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budget to be paid for by state funds is two additional positions for those highest risk cases. in 2013 i project that our combined realigned population will be 719. and it will grow to 823 by 3014 and 1878 by 14-15. and we want these projections to come true. in they don't, what that means is our jail population are -- will grow and that's when these interventions become so critical and especially the interventions such as the treatment services that we have available. just to talk about our overtime before we jump into the budget. happy to report it has taken a lot of effort, but we have zero overtime budgeted and we have zero overtime expended. this is when we're absorbing the highest massive historic shift of criminal justice in
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our history. staff have worked hard. staff are working higher case loads but we've been able to do it. fortunately we have 22 individuals that we're getting ready to hire, which will help us reduce the case loads and make the workload much more manageable. in terms of our job creation programs, we have a mentoring program, which we will employ june absolutely august through the mayor's jobs program. and we employee five interns on a continuous basis and we also give them an opportunity to become probation aides for those that are the most skilled and some of them are now testing for our probation officer so we're recruiting them into the probation officers so it's our succession planning program. language access. 9% of our clients are limited
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english proficient. 87% of these are spanish speaking. 15% of our public contact staff are certified bilingual. 38% of the new hires will be byling intellectual. -- bilingual. cantonese and also spanish speaking. supervisor chu: thank you, supervisor cohen? supervisor cohen: how long has your plan been around? >> since i have, two years. we also issued a bilingual policy, which means a are staff are paid for, their bilingual skills. we also have our main lines recorded messageses with business information, and our bilingual recordings and department forms are bilingual. if i go too fast, please tell me. i'm trying to get through it for you. in terms of our overall bunt, getting a picture of what it looked like in 2010-11.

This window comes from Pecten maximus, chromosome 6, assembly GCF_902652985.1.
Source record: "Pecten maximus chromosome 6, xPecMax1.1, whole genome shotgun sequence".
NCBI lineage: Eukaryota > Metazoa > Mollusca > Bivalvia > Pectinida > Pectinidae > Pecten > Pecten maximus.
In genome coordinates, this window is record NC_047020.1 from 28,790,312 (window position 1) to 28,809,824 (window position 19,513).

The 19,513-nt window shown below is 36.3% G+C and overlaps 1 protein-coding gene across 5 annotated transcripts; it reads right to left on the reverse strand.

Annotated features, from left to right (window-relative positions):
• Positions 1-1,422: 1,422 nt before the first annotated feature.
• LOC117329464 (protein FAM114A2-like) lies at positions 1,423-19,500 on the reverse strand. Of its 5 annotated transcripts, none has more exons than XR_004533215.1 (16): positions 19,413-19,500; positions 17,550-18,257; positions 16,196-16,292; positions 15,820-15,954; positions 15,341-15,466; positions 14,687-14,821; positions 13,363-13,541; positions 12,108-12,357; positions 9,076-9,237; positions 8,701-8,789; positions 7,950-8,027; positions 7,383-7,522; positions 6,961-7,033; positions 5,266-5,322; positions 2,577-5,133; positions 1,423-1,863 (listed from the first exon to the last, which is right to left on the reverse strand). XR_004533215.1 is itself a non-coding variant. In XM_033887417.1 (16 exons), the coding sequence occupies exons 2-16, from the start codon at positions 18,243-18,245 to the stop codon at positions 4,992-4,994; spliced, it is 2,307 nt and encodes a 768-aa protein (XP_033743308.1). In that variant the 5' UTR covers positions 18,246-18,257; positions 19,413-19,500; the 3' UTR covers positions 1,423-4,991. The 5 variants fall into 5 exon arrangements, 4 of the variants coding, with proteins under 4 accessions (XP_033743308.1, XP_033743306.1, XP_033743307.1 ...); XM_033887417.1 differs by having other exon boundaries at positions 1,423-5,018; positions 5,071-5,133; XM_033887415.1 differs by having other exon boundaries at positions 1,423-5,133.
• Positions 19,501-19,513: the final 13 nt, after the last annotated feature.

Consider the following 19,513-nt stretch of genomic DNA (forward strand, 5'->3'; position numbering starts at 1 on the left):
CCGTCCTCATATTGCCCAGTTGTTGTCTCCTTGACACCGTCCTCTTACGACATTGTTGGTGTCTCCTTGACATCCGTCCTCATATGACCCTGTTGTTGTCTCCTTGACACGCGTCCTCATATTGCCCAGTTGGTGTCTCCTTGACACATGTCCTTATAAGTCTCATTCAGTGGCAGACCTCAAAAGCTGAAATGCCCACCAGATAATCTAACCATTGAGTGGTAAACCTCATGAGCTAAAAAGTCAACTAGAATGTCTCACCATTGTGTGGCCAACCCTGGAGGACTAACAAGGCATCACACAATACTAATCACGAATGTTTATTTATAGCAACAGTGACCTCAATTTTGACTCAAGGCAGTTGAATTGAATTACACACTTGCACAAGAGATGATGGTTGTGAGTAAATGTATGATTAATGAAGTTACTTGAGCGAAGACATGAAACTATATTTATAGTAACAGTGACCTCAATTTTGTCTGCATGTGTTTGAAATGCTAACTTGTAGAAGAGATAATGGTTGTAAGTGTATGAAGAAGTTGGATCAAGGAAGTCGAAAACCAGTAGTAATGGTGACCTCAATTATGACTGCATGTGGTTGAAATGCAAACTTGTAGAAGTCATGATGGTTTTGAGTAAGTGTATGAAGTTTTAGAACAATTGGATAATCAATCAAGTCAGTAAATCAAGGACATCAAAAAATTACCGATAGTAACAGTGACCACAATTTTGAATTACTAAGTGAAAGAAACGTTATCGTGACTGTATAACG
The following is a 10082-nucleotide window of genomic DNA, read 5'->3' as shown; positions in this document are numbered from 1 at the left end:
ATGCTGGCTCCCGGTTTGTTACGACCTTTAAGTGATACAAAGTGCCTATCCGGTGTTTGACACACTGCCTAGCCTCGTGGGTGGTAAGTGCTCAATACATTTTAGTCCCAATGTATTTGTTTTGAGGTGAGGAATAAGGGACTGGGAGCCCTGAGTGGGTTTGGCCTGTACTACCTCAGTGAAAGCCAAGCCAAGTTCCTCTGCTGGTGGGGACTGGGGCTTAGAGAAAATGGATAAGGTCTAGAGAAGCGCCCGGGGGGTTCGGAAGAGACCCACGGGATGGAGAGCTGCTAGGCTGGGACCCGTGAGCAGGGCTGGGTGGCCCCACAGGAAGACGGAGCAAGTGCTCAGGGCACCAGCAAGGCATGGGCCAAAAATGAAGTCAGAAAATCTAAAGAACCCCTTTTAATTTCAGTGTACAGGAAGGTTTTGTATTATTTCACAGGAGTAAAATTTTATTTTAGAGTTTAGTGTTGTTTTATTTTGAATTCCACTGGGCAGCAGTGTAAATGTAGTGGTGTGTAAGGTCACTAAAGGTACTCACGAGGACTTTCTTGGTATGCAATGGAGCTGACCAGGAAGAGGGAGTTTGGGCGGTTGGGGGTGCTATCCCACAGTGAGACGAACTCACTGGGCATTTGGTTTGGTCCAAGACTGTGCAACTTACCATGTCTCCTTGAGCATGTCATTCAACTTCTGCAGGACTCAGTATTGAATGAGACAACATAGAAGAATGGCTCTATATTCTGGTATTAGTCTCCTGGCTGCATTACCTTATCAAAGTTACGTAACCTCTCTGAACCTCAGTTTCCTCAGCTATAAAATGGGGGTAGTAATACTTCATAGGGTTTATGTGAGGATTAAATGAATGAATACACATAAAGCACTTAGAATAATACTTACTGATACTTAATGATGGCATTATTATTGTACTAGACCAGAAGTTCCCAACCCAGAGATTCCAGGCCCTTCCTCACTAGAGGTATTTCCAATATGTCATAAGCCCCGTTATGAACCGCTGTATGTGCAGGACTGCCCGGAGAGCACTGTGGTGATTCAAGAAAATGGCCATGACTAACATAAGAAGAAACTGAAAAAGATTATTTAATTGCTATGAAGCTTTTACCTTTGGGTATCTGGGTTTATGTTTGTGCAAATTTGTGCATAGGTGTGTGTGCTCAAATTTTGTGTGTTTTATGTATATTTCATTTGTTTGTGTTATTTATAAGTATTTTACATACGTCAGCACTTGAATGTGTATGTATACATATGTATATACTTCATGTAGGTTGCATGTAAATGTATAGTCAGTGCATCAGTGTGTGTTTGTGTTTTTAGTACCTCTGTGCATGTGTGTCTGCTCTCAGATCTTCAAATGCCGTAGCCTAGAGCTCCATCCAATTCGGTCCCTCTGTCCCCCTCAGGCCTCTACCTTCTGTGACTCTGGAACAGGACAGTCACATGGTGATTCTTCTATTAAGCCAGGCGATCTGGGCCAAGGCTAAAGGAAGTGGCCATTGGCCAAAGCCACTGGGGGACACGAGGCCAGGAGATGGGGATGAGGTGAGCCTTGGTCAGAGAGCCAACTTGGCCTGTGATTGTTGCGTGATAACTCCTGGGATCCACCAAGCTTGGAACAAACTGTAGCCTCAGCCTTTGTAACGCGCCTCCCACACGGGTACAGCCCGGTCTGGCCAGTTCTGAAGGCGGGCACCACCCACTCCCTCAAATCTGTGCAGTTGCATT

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our budget was about $12 million, 12.7. the final annual allotment was 21 million and that was related to the realigned resources that primarily came into us as well as some grant funding. we've been very successful in getting grant funding. s.b. 678 gave each county the opportunity to reduce the violators to state prison and they granted each county money for a certain amount for every individual that we reduced beyond our average. we've been very successful. 48% reduction of those violators by wrapping around services and having successful intervention. as a result we've received over $2.1 million in grants and we're taking that money and 100% of the being reinvested back into services.
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in 2012-13, our proposed budget, it shifts also. its recognizes that our realignment population is growing and so the funds associated with realignment are growing. the state was going do give us $10 million and i went to the state and lobbied because of the fact that the funding perform -- formula penalized san francisco. and the law resulting in the formula being changed, an increase from 10 million to $17 million. 6 % of our budget are related to labor, primarily the staff are performing the supervisor roles of the probation officers or the remainder of them are administrative-time staff, which is roughly -- probably there's 80% that are sworn staff with a little less than 20% non-sworn staff.
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we have a nonlabor cost. about 17%, 16% services from other departments. we work order a tremendous amount of service dollars to public health for mental health, substance abuse and other services related to the probasers and the realign population as well as money for housing services. a third of the realignment dollars that came into the city, we have been reallocated for services. if we're going to be successful in the intervention it's going to be because of the fact that we have services available for the population. in terms of the overall budget changes from the last fiscal year, the net increase is $4.1 million. the state funding is 4.17. sb 678 funding, an